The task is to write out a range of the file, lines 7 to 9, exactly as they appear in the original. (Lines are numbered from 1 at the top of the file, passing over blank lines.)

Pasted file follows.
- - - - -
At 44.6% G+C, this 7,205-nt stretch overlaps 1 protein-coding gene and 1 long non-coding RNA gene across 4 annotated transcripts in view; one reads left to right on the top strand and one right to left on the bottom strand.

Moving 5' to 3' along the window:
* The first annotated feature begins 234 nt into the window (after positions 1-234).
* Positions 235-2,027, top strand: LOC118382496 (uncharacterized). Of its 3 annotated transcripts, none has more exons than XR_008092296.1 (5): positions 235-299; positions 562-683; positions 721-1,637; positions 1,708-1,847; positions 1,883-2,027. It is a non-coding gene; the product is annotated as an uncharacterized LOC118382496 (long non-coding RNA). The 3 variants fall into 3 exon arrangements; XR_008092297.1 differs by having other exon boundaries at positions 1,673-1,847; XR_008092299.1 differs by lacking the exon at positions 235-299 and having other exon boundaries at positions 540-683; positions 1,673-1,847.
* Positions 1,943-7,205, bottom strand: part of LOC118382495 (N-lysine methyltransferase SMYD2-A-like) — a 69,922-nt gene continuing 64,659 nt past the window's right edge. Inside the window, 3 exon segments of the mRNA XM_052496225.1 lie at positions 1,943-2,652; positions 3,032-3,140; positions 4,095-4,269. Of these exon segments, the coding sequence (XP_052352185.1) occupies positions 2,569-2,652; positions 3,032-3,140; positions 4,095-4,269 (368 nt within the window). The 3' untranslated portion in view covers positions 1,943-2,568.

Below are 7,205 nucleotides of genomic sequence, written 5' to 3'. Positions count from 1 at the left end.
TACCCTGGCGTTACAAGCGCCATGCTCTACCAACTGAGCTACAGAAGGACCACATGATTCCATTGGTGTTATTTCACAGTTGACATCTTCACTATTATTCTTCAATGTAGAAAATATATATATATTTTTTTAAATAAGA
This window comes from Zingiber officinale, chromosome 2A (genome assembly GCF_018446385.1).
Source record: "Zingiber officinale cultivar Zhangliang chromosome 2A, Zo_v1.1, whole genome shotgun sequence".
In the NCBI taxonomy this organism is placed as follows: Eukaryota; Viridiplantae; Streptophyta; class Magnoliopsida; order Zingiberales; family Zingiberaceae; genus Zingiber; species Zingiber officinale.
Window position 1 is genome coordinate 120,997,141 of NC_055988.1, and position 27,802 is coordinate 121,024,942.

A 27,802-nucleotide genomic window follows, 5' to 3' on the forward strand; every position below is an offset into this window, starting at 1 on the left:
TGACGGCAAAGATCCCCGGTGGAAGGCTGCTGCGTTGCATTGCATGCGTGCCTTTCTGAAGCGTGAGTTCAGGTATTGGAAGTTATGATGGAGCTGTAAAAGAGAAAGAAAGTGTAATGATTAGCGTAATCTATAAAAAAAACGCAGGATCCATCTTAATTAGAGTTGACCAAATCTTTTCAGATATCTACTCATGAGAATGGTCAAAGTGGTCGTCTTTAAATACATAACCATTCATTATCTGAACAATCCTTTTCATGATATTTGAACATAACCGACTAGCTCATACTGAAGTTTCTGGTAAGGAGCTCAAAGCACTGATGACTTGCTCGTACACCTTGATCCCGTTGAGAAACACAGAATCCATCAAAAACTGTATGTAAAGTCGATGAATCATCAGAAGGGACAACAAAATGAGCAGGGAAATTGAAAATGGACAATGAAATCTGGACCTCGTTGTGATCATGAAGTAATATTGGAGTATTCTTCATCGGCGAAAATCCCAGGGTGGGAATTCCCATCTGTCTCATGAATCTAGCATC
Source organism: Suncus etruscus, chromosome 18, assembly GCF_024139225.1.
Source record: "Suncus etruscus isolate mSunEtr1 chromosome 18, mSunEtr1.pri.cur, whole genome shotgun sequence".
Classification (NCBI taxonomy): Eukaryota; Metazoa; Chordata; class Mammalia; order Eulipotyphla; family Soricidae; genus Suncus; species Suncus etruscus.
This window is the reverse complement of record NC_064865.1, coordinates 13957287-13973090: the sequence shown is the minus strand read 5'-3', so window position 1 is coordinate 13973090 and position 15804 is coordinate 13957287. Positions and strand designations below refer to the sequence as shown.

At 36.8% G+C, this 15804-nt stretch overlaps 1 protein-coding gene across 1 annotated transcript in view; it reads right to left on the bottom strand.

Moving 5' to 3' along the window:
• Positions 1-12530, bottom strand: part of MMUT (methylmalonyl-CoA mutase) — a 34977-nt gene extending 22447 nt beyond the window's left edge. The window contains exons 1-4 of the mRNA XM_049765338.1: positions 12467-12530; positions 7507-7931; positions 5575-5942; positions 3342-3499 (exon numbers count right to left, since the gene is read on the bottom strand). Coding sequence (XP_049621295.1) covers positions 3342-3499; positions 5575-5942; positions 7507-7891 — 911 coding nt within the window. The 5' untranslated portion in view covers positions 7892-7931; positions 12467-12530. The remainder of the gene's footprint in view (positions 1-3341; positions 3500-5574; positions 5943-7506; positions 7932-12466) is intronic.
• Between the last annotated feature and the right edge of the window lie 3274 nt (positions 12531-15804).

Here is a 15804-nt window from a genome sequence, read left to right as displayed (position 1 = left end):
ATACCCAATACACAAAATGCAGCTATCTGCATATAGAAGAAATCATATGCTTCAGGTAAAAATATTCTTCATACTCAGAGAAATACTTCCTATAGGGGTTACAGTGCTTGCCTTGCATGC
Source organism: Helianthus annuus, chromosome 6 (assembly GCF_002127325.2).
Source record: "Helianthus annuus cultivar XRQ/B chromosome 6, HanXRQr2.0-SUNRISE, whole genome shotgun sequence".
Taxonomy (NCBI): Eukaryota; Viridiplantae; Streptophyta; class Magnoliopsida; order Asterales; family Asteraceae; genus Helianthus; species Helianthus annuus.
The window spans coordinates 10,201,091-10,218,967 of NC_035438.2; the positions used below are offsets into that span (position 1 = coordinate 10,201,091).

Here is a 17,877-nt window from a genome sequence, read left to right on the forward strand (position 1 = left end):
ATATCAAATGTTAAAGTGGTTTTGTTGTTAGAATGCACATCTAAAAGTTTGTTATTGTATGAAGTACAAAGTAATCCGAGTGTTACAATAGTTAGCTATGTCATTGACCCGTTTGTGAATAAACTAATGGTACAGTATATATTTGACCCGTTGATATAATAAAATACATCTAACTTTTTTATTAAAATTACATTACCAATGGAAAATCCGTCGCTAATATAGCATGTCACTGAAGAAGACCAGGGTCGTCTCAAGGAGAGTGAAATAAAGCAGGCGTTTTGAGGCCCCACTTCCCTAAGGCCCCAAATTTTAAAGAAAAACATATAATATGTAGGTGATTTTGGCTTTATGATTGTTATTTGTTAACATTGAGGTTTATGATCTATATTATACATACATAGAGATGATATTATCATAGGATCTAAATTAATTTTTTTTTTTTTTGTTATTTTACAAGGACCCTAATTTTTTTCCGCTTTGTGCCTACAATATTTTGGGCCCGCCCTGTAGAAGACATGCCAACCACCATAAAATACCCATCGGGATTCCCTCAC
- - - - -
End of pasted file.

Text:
TACCCTGGCGTTACAAGCGCCATGCTCTACCAACTGAGCTACAGAAGGACCACATGATTCCATTGGTGTTATTTCACAGTTGACATCTTCACTATTATTCTTCAATGTAGAAAATATATATATATTTTTTTAAATAAGA
This window comes from Zingiber officinale, chromosome 2A (genome assembly GCF_018446385.1).
Source record: "Zingiber officinale cultivar Zhangliang chromosome 2A, Zo_v1.1, whole genome shotgun sequence".